Authors: Paroj Banerjee*, London School of Economics
Topics: Urban Geography, Third World, Landscape
Keywords: Pavement dwellers, Street habitation, Spatial Regimes, Slum, Urban Marginality
Session Type: Paper
Start / End Time: 8:00 AM / 9:40 AM
Room: Napoleon, Marriott, River Tower Elevators, 41st Floor
Presentation File: No File Uploaded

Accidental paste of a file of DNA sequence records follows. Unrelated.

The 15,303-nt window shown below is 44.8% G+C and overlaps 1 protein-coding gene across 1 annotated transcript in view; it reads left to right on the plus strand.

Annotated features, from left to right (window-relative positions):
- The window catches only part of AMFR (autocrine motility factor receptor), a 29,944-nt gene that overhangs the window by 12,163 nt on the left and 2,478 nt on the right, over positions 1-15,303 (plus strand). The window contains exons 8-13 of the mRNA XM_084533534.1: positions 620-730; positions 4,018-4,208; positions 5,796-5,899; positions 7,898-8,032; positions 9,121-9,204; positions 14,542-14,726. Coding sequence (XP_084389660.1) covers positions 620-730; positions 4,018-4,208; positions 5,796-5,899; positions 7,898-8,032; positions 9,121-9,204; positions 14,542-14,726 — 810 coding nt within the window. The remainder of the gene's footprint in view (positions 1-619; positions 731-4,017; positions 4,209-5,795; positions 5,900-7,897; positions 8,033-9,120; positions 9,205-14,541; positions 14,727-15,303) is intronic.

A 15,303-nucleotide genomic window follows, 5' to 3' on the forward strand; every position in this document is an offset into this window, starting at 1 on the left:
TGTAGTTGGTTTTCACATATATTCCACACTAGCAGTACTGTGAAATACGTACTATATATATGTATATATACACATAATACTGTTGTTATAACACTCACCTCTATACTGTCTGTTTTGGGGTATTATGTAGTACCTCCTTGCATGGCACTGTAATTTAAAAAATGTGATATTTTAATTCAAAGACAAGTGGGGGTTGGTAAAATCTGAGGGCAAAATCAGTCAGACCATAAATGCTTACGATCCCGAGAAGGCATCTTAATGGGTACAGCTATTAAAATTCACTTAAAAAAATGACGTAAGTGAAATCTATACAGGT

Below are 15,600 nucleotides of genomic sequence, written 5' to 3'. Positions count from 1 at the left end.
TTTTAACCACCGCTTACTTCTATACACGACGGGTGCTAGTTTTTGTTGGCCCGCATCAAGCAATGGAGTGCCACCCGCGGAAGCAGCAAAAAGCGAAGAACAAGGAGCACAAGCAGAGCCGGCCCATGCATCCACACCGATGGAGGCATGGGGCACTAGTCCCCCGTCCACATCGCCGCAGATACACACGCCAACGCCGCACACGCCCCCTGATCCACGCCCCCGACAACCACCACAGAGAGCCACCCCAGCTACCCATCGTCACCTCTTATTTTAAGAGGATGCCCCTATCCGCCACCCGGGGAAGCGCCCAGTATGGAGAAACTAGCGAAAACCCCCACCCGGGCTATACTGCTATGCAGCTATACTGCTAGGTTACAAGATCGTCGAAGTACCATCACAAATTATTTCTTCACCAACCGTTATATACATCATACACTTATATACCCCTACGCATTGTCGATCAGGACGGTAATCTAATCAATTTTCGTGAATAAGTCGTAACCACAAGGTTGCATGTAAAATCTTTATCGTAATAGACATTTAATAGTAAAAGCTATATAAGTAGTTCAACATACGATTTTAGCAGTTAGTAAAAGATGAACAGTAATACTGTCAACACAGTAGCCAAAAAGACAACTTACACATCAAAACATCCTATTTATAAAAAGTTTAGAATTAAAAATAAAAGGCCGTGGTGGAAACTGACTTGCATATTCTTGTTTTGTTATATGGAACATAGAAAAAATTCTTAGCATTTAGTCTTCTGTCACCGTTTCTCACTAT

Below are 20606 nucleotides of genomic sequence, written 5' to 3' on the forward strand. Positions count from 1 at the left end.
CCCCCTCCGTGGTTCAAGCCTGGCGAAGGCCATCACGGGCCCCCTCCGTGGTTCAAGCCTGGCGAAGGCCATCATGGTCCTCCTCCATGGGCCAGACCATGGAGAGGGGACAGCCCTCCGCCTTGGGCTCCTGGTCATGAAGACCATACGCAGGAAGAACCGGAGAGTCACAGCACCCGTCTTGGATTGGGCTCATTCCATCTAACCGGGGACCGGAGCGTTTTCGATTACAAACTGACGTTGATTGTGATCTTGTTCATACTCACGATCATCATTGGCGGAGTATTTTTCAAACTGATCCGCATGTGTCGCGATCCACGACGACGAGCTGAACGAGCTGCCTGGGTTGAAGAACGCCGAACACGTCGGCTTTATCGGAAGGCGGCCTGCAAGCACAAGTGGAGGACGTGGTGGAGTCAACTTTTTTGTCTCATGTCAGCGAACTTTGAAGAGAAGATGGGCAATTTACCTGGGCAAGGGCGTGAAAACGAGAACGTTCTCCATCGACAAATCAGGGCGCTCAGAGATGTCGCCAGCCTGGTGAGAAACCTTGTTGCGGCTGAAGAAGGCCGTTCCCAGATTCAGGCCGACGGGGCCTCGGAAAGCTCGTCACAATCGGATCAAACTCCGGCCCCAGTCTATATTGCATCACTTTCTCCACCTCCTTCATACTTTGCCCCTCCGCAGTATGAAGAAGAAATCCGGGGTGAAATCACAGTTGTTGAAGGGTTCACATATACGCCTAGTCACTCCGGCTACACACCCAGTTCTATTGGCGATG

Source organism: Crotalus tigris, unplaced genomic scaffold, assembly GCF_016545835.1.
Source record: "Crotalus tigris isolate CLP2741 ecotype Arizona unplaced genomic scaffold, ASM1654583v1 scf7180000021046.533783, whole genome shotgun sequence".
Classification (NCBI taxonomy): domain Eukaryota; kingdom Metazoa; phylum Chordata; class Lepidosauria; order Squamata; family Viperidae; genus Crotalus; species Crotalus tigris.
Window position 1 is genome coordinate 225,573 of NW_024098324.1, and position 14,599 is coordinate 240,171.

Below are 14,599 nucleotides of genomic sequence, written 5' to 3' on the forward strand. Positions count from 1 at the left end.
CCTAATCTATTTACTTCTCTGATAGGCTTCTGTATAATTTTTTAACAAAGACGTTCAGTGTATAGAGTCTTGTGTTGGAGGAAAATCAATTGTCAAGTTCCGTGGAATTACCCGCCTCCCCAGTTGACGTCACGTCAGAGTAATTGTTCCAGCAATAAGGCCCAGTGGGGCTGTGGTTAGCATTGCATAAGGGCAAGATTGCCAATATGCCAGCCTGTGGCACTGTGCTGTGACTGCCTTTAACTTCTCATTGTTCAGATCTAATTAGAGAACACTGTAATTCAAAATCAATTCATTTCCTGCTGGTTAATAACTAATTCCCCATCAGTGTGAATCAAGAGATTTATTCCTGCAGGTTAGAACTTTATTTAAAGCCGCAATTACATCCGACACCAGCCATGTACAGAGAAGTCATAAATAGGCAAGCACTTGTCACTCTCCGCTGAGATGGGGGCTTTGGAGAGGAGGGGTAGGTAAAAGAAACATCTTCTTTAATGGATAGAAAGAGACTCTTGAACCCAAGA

The focus of urban poverty discourse in the global south has centred on slum-centric discussions to explain the “crisis” of Third World cities. Naturally, eradication of slums is symptomatic of erasure of urban poverty and regarded as a panacea to address all urban problems. This analysis falls short in addressing the fact the most extreme levels of poverty are not found in slums. Drawing on ethnographic fieldwork with pavement dwellers in Mumbai, I argue that in order to understand the breath of marginal living practices in the city, attention needs to be extended to spaces ‘beyond slums’, spaces that embody a set of practices and negotiations within the city that are spatially distinct. These groups are often dispersed and numerically weak. It is this spatial (dis)organization that shapes their everyday politics in making their place within the city. The exposed nature of their habitation makes their everyday living transient and sets forth a form of spatiality that is distinct from dense neighbourhoods like the slums. While slums are being peripheralised through various policy and state interventions, these groups continue to hold on to the urban core. And it is this ‘holding on’ that pushes them towards further marginality through constant policing and formation of ‘spatial regimes’. I will therefore argue that understanding of these living spaces and spatial practices are crucial in making sense of not just the transformations ‘of’ the city, but also to theoretically reflect ‘on’ the newer forms of urbanisms that’s emerging out of the global south.